I have a friend who has struggled with her creativity for a long time. She’s extremely uncomfortable thinking of herself as “creative.” We’ve been working together on it, and making progress. One of the tools that’s really helped her has been journaling.
From Julia Cameron’s The Artist Way to Natalie Goldberg’s Writing Down the Bones to Linda Trichter Metcalf, Ph.D. and Tobin Simon, Ph.D.’s Writing the Mind Alive to numerous other publications, journaling has enjoyed a long history of creative-nurturing along with a host of other benefits.
For my purposes, I’m defining journaling as any sort of loose, longhand writing. Whatever thoughts come into your head you put them down on paper. There’s no structure, no form, nor concern about spelling or grammar or even legibility. Continue reading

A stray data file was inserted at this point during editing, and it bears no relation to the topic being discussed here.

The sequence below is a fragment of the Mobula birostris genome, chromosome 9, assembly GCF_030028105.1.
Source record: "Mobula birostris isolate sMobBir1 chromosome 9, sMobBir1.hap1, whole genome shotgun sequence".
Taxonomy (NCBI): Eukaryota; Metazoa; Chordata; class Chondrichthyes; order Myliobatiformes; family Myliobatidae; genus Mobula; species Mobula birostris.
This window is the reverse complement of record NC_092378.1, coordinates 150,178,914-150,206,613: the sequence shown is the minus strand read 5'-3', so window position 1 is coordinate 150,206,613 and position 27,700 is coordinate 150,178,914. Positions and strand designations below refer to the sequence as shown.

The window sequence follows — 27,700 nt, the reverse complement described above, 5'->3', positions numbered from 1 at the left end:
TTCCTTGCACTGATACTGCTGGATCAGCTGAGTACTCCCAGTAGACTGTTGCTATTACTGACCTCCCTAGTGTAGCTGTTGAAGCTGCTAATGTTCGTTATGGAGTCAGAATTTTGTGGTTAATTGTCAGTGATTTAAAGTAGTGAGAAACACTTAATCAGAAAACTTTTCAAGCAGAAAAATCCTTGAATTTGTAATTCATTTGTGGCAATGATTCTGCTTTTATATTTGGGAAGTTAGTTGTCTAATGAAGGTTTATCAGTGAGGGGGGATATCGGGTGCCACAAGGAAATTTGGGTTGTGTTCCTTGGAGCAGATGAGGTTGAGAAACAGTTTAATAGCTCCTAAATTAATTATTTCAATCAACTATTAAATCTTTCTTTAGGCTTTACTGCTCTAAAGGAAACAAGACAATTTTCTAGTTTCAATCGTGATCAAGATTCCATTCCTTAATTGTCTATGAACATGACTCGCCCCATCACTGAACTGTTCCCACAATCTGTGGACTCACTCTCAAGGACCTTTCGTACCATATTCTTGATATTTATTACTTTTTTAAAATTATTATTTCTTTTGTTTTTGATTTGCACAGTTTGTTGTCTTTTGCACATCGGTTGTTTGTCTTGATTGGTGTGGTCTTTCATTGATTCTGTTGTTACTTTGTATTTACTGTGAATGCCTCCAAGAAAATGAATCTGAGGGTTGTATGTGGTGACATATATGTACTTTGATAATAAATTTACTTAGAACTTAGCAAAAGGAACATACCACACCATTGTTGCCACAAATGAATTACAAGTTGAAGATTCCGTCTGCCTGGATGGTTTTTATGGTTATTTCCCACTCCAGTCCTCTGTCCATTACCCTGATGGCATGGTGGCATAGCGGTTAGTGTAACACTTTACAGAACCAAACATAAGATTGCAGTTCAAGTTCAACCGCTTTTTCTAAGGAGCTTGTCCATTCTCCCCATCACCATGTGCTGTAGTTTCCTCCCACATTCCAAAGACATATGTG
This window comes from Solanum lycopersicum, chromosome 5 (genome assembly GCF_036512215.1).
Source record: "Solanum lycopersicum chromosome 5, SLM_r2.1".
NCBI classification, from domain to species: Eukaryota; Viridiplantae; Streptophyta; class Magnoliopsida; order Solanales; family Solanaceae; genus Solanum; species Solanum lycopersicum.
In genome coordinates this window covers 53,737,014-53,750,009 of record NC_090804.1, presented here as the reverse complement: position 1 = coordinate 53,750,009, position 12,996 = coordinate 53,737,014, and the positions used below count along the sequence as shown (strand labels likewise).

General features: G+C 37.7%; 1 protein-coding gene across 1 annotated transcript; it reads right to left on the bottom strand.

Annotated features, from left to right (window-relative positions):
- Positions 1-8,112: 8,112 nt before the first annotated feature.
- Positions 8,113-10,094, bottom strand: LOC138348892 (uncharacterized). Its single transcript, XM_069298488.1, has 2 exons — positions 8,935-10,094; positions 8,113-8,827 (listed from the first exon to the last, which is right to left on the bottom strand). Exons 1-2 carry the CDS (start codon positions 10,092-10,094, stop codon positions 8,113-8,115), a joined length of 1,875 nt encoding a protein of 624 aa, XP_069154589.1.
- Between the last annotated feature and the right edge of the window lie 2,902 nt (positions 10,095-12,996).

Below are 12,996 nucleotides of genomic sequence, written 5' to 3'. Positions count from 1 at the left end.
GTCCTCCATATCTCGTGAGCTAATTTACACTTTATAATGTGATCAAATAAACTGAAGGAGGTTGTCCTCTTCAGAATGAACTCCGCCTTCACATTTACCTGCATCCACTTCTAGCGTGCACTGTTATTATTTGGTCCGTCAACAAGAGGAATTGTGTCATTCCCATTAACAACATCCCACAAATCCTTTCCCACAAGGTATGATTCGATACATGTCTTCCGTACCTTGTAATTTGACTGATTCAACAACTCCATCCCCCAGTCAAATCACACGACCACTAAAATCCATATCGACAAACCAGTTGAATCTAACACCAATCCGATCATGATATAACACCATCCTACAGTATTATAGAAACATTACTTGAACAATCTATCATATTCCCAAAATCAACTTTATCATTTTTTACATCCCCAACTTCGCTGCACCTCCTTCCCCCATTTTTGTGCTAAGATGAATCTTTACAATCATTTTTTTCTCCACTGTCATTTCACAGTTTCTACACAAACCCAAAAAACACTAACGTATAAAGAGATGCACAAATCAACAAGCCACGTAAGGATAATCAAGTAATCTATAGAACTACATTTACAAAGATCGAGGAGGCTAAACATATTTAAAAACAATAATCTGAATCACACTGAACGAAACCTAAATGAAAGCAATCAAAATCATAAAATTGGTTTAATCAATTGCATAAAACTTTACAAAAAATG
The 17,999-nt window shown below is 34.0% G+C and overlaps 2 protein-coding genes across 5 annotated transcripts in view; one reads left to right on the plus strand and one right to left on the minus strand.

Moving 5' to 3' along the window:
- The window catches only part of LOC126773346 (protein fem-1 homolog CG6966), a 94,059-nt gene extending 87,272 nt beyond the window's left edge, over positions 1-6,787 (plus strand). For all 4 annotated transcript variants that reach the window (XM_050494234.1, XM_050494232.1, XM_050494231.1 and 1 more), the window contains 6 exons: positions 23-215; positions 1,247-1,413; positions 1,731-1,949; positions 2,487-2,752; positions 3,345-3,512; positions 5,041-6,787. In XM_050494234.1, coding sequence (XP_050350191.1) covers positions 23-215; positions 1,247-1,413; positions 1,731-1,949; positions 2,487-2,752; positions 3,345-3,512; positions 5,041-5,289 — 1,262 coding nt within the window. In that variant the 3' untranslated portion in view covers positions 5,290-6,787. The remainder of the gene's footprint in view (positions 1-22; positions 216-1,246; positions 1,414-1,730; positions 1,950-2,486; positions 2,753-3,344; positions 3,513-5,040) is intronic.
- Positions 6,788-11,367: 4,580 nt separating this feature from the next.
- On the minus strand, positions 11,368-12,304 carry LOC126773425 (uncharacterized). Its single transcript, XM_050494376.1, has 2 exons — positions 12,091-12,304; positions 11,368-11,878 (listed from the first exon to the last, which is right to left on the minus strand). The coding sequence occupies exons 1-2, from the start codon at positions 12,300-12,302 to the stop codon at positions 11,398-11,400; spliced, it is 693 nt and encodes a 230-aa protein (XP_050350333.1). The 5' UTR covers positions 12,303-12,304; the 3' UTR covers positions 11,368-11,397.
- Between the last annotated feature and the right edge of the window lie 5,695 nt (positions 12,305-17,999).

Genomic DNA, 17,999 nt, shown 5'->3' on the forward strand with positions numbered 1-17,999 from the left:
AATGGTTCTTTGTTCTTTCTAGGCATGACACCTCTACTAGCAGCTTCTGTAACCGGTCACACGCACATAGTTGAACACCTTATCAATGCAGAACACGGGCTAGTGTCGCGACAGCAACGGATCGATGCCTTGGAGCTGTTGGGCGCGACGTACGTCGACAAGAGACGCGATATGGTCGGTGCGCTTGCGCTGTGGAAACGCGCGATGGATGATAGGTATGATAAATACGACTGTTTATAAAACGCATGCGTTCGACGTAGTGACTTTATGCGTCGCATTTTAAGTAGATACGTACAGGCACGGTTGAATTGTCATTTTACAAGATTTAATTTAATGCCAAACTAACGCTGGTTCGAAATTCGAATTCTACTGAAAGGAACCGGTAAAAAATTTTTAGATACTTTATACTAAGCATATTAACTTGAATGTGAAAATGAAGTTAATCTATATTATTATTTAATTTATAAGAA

One definition of creativity states that creative people look at the same thing everyone else does, yet they see something no one else does.
But even creative people (which includes all of you, of course) can run into roadblocks every now and then. Sometimes it’s not possible to see something different. Sometimes you’ve just been staring at a problem for so long it’s now impossible to look at it in any other way.
So what do you do in these situations?
Why not try changing your perspective?
Consider this: A friend of mind who does needlepoint has a design that’s mostly black. Rather than simply stitching the design on white canvas with black thread, she’s using a black canvas and is stitching the negative aspects of the design instead of the positive.
She changed the way she viewed the problem. And now she has a really cool-looking needlepoint design that’s different from most other ones out there.
Or what about this: An art teacher has her students turn a photograph or object upside down and paint what they see — not a picture but an arrangement of shapes. Continue reading